Angular 2 Routing and Navigation - Tutorial and Example

In this tutorial you will learn how angular 2 routing and navigation works. On the real example I will show you how to configure routes for our Angular application. Also you will learn what for do you need router-outlet and router-link components in Angular.


Hi I'm Oleksandr Kocherhin from monsterlessons-academy, where I'm teaching you how to become a developer or improve your skills of being a developer in learning by doing way. And if you are new here don't forget to subscribe and I will link everything that I'm mentioning in the description.

Just to remind you this video is part of the free angular for beginners series So let's get started.


So what is frontend routing? When we load frontend application, for example Angular, then it's always the same index.html page which is completely empty. It doesn't matter in what url of the project we are going, it's always the same empty index.html. But inside this html we have javascript which decides what content to show depending on the path in url, parameters and other routing related stuff. Then when we change the page we don't reload the page. Instead javascript removes current page and renders new page. This is why it's a Single Page Application without reloading.

Angular gives us all this stuff out of the box and we can use it right away. Let's look inside app.module.ts. Inside you can see a module AppRoutingModule. Inside you can see a small module with routes on the top. Empty array means that we don't register any routes. And code RouterModule.forRoot(routes) registers this array of routes inside our application.

Normally we have a layout inside the app.component and then we loading different components on different pages. Let's try this now to see how it works. But to make it really correct we need to create 2 modules each for specific page. This is how people normally doing it in the application. Let's create 2 modules login and register.

First of all we need a login folder and a module inside


import {CommonModule} from '@angular/common'
import {NgModule} from '@angular/core'

import {LoginComponent} from './login.component'

  declarations: [LoginComponent],
  imports: [CommonModule],
export class LoginModule {}

We simple registered inside 1 component LoginComponent which is planned for our login page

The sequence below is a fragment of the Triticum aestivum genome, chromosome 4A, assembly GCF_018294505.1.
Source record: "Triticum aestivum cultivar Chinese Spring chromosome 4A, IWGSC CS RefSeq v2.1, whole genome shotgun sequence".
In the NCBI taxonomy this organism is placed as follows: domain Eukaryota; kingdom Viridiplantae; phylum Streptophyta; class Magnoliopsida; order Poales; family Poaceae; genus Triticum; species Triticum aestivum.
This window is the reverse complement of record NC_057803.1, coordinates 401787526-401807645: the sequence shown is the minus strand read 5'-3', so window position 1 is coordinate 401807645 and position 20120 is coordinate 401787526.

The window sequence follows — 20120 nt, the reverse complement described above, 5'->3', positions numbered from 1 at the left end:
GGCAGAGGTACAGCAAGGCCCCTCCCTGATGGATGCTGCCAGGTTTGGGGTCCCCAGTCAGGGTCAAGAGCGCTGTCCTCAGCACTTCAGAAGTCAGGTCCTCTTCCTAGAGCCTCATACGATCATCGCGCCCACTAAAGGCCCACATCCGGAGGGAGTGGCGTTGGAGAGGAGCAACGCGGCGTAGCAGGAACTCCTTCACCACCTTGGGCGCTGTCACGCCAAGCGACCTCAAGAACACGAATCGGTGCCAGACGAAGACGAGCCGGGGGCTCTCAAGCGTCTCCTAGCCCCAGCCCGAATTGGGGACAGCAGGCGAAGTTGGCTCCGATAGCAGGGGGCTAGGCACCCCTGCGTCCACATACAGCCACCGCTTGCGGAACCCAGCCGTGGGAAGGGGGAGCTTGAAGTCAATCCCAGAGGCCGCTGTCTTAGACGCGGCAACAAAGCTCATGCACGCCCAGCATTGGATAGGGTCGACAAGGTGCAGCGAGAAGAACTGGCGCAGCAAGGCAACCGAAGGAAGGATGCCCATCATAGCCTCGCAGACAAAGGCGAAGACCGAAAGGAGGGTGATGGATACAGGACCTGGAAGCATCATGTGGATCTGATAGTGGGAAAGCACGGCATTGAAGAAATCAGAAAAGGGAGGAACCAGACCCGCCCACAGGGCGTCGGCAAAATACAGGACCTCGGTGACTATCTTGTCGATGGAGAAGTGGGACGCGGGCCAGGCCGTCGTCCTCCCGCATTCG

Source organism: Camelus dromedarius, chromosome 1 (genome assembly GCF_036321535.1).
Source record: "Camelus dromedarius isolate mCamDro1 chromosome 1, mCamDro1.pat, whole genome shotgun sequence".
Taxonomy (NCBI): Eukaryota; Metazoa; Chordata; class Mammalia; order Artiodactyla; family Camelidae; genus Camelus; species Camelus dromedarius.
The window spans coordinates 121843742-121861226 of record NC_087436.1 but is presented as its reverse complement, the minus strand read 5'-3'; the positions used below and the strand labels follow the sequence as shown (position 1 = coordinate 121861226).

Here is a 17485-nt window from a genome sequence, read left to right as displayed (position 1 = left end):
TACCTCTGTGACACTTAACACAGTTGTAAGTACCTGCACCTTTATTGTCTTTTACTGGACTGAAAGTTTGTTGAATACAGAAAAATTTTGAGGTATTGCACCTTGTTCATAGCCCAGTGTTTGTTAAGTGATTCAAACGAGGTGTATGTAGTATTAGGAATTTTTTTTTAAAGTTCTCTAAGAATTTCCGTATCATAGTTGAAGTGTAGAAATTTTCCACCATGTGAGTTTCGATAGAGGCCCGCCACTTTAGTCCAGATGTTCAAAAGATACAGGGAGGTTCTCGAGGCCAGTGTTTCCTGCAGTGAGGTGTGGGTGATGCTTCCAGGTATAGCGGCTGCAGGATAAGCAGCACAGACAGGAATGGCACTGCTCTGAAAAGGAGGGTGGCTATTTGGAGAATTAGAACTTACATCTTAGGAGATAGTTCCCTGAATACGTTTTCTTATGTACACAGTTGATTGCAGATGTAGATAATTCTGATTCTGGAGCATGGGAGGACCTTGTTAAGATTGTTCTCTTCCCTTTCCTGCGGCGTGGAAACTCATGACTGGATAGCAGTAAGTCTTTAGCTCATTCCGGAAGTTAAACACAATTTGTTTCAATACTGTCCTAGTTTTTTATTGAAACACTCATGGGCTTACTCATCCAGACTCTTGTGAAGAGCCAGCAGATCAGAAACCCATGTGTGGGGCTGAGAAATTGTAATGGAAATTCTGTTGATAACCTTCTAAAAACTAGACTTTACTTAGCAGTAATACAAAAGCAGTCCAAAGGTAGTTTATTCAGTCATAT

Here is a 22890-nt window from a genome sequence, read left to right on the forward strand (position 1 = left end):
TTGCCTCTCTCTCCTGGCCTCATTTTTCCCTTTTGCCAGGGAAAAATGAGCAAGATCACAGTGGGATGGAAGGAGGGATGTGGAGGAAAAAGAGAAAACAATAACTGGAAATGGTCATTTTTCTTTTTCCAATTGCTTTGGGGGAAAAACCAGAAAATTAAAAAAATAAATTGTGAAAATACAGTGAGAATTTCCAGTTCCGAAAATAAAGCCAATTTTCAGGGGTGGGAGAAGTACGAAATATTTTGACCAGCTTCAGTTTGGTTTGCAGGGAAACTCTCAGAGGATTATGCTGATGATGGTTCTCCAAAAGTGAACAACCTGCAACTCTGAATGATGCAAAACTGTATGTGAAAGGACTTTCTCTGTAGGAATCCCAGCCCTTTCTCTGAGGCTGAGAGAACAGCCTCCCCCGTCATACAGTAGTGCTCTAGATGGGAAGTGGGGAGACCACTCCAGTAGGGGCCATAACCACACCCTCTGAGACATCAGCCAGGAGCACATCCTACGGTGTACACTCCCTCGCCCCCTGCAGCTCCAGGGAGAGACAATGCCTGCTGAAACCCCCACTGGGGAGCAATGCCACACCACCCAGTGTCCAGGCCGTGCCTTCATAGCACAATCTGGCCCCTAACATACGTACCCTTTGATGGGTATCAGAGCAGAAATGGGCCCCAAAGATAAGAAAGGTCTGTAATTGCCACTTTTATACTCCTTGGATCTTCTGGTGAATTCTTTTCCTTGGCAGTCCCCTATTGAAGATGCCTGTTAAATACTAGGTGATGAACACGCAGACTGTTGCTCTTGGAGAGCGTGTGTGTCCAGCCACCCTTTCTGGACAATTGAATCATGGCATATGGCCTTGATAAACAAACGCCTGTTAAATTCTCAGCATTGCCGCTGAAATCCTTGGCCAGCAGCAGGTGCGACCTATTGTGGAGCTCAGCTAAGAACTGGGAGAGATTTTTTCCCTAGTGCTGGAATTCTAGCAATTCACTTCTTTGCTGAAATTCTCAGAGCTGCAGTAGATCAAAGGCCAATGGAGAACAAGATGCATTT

Now we need to add login.component.

import {Component} from '@angular/core'

  selector: 'app-login',
  templateUrl: './login.component.html',
export class LoginComponent {}

and some markup.

<div>Login page</div>

The same we need to do for register page. It looks completely the same but we just replaced all names with Register.

Now we should register this two modules inside app.module.ts

imports: [

Our modules are completely ready. Now we just need to create routes for this 2 modules.


const routes: Routes = [
    path: 'login',
    component: LoginComponent,
    path: 'register',
    component: RegisterComponent,

So routes is an array of objects with path and component. Now in browser we can just for example in login page without any error. But the problem is that we don't see the content of this component when we just to that page. This is because we didn't write in app.component.html special routing component which renders our components for specific pages.


Now in browser you can see that login page was rendered. If we just to register page than our other component will be rendered.

So this is how we normally create modules and render pages.

Let's add now 2 links inside our app.component.html so we can just without page reloading between pages.

<a routerLink="/login">Login</a>
<a routerLink="/register">Register</a>

As you can see we can now jump between pages. You might ask what is this routerLink? It's a special property binding to create links between pages. But you might ask where are square brackets? Normally we write property bindings with square brackets that's true. But if we want to simple give a string inside we can omit them. Then it will just take a string from the value on the right.

It we put here square brackets we need to define our string as a real javascript string.

<a [routerLink]="'/login'">Login</a>

And this is less readable.

Call to action

In this video you learned on the real example how routing is working in Angular and what is routerLink.

As it's a last video in Angular for beginners series I think you have enough knowledge to jump in my advanced Angular course. It won't easy of course but it's the knowledge that you need to fully understand how to create applications in Angular.

It does 14 hours Angular course where we create a real project from beginning to the end. Link is also in the description.

If you find this video helpful, don't forget to subscribe to this channel and hit subscribe button. And I see you in my next video.

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